22.214.171.124 Null object
The null object, denoted by the keyword null, is unequal in type to any other object. Indirect
object references to any nonexistent object are the same as null object. When specified as a
value within a dictionary object, the value should be treated as if it doesn't exist.
1.3.3 Cross-reference table
The cross-reference table consists of links to all the indirect objects in a PDF file. Each line of
the table specifies the location of a single object within the body of the document. The objects
can be accessed randomly, which means that it isn't necessary to read the entire file when
attempting to locate a particular object. Beginning with PDF 1.5 the cross-reference
information (or part of it) may also be contained in cross-reference streams.
The table consists of one or more cross-reference sections. Initially, the table has a
single section and each time the file is incrementally updated one new section is created. The
cross-reference section begins with a line containing the keyword xref, followed by one or
more cross-reference subsections. If a file has never been incrementally updated it contains a
single subsection numbered 0. The advantage of using the subsection structure is that a new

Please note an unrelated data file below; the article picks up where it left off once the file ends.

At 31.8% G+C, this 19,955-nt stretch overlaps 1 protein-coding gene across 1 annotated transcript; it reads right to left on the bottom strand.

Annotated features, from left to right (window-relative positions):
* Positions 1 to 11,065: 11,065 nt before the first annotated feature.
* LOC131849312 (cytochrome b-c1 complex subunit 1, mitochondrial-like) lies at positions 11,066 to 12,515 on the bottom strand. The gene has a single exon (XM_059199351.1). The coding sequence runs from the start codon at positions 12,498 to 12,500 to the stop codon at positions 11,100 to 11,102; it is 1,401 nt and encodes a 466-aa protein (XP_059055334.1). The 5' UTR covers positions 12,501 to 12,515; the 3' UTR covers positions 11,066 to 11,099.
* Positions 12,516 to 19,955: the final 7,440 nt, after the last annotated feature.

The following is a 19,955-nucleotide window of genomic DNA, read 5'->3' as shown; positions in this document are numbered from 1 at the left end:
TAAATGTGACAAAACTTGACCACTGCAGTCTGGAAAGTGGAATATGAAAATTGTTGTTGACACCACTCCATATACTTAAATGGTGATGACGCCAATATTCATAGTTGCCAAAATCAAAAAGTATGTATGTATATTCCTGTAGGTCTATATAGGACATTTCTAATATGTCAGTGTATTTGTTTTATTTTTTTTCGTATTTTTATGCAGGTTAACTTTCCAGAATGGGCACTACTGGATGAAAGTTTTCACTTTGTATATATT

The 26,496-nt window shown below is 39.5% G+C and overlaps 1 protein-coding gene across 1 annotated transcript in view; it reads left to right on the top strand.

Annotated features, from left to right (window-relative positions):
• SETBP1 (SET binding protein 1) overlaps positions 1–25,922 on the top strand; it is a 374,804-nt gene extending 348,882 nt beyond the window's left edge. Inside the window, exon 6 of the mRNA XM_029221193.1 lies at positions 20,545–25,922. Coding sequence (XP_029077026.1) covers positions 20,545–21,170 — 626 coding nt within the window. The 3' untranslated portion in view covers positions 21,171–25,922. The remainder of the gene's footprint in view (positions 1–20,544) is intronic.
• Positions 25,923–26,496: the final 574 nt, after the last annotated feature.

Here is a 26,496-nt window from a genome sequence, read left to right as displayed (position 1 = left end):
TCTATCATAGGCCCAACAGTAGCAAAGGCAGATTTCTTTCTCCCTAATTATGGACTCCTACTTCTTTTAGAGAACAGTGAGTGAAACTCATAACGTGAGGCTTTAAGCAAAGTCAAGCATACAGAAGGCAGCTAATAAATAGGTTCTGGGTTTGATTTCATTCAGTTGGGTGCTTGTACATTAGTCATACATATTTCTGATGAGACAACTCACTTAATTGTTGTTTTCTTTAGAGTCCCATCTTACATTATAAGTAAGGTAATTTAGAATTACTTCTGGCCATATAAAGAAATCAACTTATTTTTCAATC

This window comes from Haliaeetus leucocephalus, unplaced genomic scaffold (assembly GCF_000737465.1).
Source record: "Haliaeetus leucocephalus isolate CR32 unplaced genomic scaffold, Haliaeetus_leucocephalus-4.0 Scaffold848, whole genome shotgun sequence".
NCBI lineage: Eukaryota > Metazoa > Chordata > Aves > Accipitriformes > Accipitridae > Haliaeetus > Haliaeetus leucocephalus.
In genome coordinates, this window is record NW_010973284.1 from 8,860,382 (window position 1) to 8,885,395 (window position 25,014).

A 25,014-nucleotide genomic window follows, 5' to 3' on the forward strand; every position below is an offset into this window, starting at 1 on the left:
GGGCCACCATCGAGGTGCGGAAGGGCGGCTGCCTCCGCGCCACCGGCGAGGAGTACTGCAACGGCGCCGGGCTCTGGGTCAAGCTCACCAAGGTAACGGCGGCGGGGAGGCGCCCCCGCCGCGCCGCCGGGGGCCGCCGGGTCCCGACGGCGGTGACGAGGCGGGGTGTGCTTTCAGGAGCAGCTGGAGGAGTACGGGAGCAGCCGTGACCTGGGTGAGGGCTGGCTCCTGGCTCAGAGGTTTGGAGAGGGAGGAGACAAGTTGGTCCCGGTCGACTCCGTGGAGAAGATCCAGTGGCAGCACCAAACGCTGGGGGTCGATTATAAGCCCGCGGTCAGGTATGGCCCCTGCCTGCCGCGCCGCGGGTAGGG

cross-reference section can simply be added when we delete or add new objects.
The subsections begin with a line of a form 'X Y', where X is a number of the first
object in the subsection and Y is the number of entries in the subsection. This line is then
followed by the cross-reference entries, one on each line, each 20 bytes long. There are two
types of entries: one indicating objects that are in use and another for deleted objects. Both
entry types have similar formats:
[10-digit number] [5-digit number] [f or n] [2 end-of-line characters]
The entry starts with 10-digit number denoting byte offset in the decoded stream (padded
with leading zeros if needed) for objects that are in use or object number of the next free
object for a free object entry, followed by a space and 5-digit generation number, then
separated by another space is character n for objects that are in use or character f indicating
free entry. The entry is closed by 2 end-of-line characters.
The free entries in the cross-reference table form a linked list, where each entry
specifies the number of the next one. The first entry in the table is always free, has generation
number 65535 and represents the head of the linked list. Conversely, the tail of the list points
back to object number 0 (the head of the list). Optionally, the free entries can point back to
object number zero and have generation number 65535 (they are not a part of the linked
list).The generation number is initially set to 0 for all entries in the cross-reference table with
the exception of object number 0. Upon deletion of an indirect object, the corresponding
entry in the cross-reference table is marked as free and the generation number is incremented
by 1. The incremented value indicates what generation number should be used next time an
object with the same object number is created. The maximum value a generation number can
reach is 65535. Entries that reach the maximum value cannot be reused.
Following is a simple example of what a cross-reference section of a PDF file might